11:15 AM: We've heard rumors about both a phone-based Android VR platform and a standalone Android VR headset. Well, it looks like both are right. Google is creating reference designs for headsets to lay out the specifications of what other developers can create to work with Android N-powered Daydream-compatible phones.
11:12 AM: Daydream is Google's platform for high-quality virtual reality, and phones can still be a part of the fun. Daydream-ready phones with high enough performing sensors Samsung, Huawei Alcatel and ZTE with have Daydream ready phones available this fall.
11:10 AM: Google is touting the success of Google Cardboard and its VR-enabled apps, now totally 50 million. It was mobile, approachable and "for everyone." But now Google wants to do something far more immersive. You have to solve really hard problems to get to that point, according to Google.
11:08 AM: Android N is launching later this summer, which is awesome news, and it may mean that the new Nexus 2016 phones may launcher sooner than the usual October release date. Now onto Android VR virtual reality.
11:06 AM: Messages now feature direct reply through notifications and Unicode-9 for even more emoji options. Google promises that it's working on the next-generation of Unicode, too, with emojis is more professional roles in the tiny little characters.
11:04 AM: Now some front-facing features: A "clear all" button in switcher view, a much-requested feature. Also, quick switch it executed by double tapping the recent button to switch between apps and quickly switch back.
11:00 AM: As we head into hour two of the Google IO keynote, Android N is still getting previewed with a lot of behind-the-scenes updates, like security and system image updates. One thing consumers will see is the end to "Android is updating..." software dialogue. It can be done in the background (and yes, THIS got applause).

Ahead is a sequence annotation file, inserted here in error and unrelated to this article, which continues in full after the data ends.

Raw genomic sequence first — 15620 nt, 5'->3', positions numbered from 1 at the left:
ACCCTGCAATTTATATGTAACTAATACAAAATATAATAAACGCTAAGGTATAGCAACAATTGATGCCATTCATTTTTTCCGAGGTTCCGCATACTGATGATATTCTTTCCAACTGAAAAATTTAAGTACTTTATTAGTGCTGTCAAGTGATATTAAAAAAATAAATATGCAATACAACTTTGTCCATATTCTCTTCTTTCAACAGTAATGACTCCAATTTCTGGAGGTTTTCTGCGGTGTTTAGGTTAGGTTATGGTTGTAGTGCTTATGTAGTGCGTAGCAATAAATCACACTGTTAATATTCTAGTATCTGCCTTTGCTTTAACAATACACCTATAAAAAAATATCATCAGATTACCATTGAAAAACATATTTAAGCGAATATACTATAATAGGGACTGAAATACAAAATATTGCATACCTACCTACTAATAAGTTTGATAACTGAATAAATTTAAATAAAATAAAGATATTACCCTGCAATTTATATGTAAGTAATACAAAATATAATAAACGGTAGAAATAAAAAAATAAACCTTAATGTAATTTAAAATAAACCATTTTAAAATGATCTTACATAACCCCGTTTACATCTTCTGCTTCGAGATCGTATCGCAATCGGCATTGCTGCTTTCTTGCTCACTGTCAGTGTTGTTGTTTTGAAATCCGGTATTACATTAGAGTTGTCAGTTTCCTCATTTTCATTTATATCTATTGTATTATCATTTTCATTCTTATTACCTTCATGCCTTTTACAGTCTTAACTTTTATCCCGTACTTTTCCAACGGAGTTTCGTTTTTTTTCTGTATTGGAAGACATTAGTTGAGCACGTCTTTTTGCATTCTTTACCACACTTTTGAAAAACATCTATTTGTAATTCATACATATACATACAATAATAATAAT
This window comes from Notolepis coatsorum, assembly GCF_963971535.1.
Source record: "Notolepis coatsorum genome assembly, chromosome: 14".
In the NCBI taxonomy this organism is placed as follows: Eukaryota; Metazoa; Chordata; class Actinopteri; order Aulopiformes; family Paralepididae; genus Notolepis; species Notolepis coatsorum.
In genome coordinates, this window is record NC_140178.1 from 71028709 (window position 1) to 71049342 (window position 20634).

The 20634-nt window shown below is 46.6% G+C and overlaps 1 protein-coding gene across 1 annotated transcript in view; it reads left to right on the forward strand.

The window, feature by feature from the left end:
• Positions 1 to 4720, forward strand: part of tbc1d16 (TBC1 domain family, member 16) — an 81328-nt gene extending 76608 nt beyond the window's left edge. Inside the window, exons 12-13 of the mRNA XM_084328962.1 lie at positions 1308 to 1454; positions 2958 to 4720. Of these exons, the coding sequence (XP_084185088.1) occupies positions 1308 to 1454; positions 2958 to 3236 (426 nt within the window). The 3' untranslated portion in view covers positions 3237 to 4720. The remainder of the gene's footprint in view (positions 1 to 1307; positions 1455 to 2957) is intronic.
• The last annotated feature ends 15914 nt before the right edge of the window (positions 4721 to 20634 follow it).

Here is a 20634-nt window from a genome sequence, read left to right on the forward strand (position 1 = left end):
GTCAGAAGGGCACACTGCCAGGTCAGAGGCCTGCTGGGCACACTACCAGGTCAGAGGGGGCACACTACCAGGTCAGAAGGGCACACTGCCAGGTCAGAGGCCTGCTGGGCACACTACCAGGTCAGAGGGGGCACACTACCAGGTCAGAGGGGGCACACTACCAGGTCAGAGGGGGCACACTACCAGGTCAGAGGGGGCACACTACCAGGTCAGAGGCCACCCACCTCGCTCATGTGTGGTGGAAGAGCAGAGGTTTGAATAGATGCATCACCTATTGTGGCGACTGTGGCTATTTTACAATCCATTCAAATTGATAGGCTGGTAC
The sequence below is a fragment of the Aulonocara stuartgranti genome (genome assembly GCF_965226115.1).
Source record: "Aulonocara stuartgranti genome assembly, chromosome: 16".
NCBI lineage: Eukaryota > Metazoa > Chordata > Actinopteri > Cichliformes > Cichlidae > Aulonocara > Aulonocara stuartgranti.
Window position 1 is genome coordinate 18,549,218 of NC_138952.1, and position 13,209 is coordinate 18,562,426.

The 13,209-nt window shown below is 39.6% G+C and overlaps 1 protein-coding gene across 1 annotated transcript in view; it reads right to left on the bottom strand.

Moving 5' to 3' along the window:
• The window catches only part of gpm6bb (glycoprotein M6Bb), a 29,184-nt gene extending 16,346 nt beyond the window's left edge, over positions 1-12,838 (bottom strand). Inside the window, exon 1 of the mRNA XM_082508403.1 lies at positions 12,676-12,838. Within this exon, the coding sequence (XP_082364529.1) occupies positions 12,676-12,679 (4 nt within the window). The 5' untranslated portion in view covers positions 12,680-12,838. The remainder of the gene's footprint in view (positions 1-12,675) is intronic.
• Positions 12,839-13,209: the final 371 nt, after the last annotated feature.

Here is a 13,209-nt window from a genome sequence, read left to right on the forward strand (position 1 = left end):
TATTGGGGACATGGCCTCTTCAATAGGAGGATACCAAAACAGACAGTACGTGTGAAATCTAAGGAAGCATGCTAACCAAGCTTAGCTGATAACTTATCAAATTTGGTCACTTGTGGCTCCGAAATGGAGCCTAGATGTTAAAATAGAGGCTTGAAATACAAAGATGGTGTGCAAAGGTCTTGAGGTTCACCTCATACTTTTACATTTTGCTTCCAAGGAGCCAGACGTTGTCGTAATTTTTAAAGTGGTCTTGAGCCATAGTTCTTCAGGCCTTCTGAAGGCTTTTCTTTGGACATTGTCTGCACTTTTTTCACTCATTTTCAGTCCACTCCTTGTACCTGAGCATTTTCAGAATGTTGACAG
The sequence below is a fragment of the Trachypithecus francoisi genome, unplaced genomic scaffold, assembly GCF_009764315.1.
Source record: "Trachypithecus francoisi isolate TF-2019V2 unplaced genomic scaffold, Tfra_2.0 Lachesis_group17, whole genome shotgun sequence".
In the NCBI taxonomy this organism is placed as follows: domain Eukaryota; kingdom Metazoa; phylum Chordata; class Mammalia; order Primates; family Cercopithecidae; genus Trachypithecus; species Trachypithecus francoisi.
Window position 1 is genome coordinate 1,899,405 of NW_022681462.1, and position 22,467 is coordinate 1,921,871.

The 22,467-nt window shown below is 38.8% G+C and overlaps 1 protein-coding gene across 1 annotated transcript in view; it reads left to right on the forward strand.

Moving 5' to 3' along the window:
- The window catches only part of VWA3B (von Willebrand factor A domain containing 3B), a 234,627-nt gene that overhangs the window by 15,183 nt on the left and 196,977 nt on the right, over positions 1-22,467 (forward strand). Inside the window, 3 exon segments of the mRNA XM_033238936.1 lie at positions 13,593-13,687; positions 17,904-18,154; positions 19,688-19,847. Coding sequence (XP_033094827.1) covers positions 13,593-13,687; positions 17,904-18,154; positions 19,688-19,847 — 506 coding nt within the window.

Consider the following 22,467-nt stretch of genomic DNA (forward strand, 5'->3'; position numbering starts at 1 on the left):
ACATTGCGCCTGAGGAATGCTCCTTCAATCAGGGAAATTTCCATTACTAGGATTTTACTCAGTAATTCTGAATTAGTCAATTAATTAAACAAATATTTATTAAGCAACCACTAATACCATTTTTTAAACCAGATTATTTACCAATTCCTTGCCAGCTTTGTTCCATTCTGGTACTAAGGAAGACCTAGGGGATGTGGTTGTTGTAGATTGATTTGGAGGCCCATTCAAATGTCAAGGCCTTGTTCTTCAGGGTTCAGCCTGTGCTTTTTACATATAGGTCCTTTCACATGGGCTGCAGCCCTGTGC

10:58 AM: Developers here are getting excited (by staying completely silent but nodding heads) about "pre-compiled shaders" and "major optimizations to compiler." That'll make for better games and app content. There's also be a reduction in compiled code size.
10:56 AM: Google is now giving us a new look at Android N Developer Preview. It says it started this year's beta early, and is inviting the world to help name Android N. Wat sweet candy name will you give it? I actually care more about Android 8.0 O - I really want it to be something Oranges-based, so I when people want to compare Android devices to Apple's iPhone, I can say that's like comparing Apples and Oranges.
10:53 AM: Both Allo and Duo will be available this summer on Android and iOS, according to Google.
10:50 AM: Duo sounds fantastic, on one hand: Instant, encrypted and works in low-bandwidth situations. But privacy is still going to be a concern given Duo's knock feature and it just created ANOTHER chat and video messaging app from Google. We now have three text messaging apps from Google. Fragmentation much?
10:48 AM: Google just announced Duo, the end-to-end encrypted video chat. It's a simple one-to-one video calling app for both Android and iOS. It's supposed to be instant video. Google is built by the team that created WebRTC. "We know this technology like no one else." The team sounds like HBO's Pied Piper from Silicon Valley, inventing a new way to make video streaming faster than what was previously available.
10:46 AM: Google calls Google Assistant "inherently personal," but there are going to be major questions about privacy, especially in chat. Right on cue, the company just announced that it'll include reassuring features like E2E encryption, private notifications, and message expiration that is in your control. The experience is likened to Incognito Mode in the Chrome browser.
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